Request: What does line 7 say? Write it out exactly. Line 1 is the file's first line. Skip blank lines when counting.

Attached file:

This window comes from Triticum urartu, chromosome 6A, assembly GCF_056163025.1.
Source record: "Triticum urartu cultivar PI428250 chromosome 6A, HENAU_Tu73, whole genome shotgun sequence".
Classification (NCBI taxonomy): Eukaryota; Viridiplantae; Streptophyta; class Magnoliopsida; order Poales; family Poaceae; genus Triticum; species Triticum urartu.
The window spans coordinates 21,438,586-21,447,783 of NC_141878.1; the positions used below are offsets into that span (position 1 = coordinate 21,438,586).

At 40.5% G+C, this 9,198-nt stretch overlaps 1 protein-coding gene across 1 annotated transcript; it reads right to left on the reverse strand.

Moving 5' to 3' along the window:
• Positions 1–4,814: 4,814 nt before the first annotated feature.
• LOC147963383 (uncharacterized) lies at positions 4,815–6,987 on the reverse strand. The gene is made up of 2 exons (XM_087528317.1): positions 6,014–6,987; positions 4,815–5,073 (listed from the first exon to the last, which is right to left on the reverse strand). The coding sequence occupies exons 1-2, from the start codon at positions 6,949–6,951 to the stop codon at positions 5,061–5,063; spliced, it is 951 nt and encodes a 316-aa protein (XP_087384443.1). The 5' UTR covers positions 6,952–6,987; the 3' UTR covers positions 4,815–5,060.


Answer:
• Positions 1–4,814: 4,814 nt before the first annotated feature.